4. Two Wings, Love's Spring. ...who also put out a brilliant record of their own this year. I've already put them in my 'gigs of the year' list and the record has the added benefits of fuller arrangements, including brass, and a beautiful Hanna Tuulikki sleeve. It is a strikingly confident and assured debut, with strong ensemble playing and soaring harmonies and vocal swoops which repeatedly raise hairs on your neck.
3. Bruce Springsteen, Wrecking Ball. Less prominent in others' end-of-year lists than I would have expected, given Bruce's towering presence as the greatest big-stage performer, and one of the few rock performers with something coherent and interesting to say about the state of the world. I would say this bears comparison with anything he's released in the last 30 years, striking in its musical range and obvious passion. Not perfect, of course, as I noted here, but not many could hold their own against this.
2. Patti Smith, Banga. But Patti certainly can. A comparable self-belief and open-hearted commitment to her work; a comparable joy in communion with her audience - it would surprise some who can't see past her self-conscious reverence for her intellectual forebears to share the passion and pleasure she brings to a sing-a-long 'People Have The Power' in concert. Patti is another writer who doesn't always take time to amend and refine her lyrics and there are some clumsy lines here (particularly on 'April Fool' and 'This Is The Girl'). But she is in better voice than ever, the musicianship and arrangements are superb, and the best songs ('Amerigo', 'Banga', 'Constantine's Dream') are spine-tingling.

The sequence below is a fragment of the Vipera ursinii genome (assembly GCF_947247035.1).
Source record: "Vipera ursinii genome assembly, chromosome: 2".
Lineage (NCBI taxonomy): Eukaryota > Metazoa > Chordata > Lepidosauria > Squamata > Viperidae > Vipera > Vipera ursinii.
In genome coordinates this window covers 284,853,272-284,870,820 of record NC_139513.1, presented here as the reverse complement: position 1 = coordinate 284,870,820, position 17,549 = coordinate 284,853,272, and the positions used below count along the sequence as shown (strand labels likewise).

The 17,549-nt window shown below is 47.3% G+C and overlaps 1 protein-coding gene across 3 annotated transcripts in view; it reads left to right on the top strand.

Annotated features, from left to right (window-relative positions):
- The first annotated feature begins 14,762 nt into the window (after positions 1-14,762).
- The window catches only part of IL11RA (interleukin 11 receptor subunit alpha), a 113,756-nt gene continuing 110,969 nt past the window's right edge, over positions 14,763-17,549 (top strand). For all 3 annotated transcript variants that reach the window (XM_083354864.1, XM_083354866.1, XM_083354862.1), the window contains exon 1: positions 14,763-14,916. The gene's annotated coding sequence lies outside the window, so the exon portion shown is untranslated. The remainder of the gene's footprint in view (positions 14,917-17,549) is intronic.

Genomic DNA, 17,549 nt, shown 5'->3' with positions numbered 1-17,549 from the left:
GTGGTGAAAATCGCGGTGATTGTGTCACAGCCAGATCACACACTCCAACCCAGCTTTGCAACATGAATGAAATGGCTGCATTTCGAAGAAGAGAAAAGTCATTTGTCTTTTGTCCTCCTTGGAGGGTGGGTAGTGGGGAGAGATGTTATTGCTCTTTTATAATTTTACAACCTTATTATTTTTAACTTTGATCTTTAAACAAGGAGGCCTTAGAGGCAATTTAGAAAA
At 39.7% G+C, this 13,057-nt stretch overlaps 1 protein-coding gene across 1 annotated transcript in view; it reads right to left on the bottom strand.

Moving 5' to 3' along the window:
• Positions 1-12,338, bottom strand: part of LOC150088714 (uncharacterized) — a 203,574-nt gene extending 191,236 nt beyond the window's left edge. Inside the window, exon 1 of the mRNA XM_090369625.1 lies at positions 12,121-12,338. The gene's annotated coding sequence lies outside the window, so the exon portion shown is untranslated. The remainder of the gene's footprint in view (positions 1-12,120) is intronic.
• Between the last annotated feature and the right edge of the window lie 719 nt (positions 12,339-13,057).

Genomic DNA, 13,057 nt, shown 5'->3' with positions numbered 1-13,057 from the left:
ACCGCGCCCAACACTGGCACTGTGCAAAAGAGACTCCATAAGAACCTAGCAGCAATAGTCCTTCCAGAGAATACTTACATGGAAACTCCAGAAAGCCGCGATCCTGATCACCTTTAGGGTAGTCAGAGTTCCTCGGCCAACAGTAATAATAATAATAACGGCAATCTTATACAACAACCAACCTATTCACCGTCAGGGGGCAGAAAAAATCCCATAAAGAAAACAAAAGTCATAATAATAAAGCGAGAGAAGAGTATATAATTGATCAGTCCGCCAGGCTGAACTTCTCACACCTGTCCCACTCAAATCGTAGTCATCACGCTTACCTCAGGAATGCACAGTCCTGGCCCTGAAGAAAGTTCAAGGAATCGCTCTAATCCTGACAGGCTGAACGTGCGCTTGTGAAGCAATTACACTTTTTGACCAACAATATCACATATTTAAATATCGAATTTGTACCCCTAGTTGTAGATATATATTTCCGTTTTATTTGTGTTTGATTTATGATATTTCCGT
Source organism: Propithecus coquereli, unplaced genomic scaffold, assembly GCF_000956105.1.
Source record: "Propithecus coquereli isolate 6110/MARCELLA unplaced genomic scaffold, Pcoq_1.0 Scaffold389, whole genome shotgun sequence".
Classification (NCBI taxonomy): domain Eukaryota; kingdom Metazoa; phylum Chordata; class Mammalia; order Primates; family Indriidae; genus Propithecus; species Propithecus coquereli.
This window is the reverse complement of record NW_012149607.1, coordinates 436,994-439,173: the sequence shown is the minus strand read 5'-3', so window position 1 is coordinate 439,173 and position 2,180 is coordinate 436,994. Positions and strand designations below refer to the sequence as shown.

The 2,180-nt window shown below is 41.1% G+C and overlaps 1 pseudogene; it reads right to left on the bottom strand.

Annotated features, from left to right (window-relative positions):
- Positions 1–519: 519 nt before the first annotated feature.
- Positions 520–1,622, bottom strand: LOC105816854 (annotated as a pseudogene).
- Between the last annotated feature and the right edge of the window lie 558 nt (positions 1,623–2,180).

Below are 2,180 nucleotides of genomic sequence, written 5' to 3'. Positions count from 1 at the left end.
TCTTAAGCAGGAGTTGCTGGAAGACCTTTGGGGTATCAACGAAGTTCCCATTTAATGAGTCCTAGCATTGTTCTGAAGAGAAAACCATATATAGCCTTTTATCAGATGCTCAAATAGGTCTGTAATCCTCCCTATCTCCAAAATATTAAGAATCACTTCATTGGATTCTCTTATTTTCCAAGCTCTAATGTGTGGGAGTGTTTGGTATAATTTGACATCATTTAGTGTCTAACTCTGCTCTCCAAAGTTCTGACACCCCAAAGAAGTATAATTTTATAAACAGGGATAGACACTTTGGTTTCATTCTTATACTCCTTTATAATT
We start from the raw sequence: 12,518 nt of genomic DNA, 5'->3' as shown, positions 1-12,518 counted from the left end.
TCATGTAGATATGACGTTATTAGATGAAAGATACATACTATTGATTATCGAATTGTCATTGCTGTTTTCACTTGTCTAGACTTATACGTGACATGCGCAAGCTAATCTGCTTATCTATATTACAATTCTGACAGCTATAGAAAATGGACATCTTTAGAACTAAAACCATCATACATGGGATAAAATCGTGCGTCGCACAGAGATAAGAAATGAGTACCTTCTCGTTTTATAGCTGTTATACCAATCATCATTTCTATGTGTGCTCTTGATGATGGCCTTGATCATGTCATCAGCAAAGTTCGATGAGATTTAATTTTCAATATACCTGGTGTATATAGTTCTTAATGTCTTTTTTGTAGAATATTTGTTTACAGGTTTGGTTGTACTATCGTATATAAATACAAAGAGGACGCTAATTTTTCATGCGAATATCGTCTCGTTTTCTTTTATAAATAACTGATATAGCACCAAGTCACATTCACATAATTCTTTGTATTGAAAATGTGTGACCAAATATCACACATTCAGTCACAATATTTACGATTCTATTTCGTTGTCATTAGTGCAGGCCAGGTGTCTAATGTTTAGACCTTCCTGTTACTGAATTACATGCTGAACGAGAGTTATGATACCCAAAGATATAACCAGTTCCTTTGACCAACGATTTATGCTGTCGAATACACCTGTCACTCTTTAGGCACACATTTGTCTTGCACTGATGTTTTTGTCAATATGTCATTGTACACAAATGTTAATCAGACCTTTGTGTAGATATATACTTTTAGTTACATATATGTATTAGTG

1. Wussy, Buckeye. Regular readers will no doubt think I have raved enough about Wussy already, but, having discovered them seven years into their career, there has been a lot to catch up with and be impressed by. Buckeye, their first release in the UK, is the ideal place to start, bringing together some of the strongest songs in their oeuvre, from 2005's Funeral Dress to 2012's Strawberry. In practice, I haven't been playing Buckeye itself all that much, having gone back and got all its predecessors... but a release that features the two very best songs I heard for the first time this year – 'Airborne' and 'Motorcycle' – has to be a strong contender for the top slot. And when the latest songs, like 'Grand Champion Steer' and 'Asteroids', are so good it's clear that 'Best of 2012' is an entirely reasonable conclusion. Brain, power, passion; thrashed guitars and yearning harmonies; a fascinating creative dynamic between the two singer-songwriters – what more could the discerning rock fan of a certain age look for?
So, those are my favourites. A final mention for Can's The Lost Tapes as clear winner of the archive release of the year: a beautifully packaged 3 CD set packed full of excavated treasures. I felt much like when first listening to Dylan's Bootleg Series Vols 1-3: if this was the only release of theirs to survive, you'd still be entirely clear that you were in the presence of real talent and significance...
I've said before that I haven't bought enough singles this year to have a proper best list. Dylan's 'Duquesne Whistle' would probably be at #3, with Wussy's fine take on 'Breakfast In Bed' at #2. But the 7" which has given me the most pleasure this year is Art Is Hard Record's Family Portrait split EP, featuring Gum's irresistible 'Cherryade'.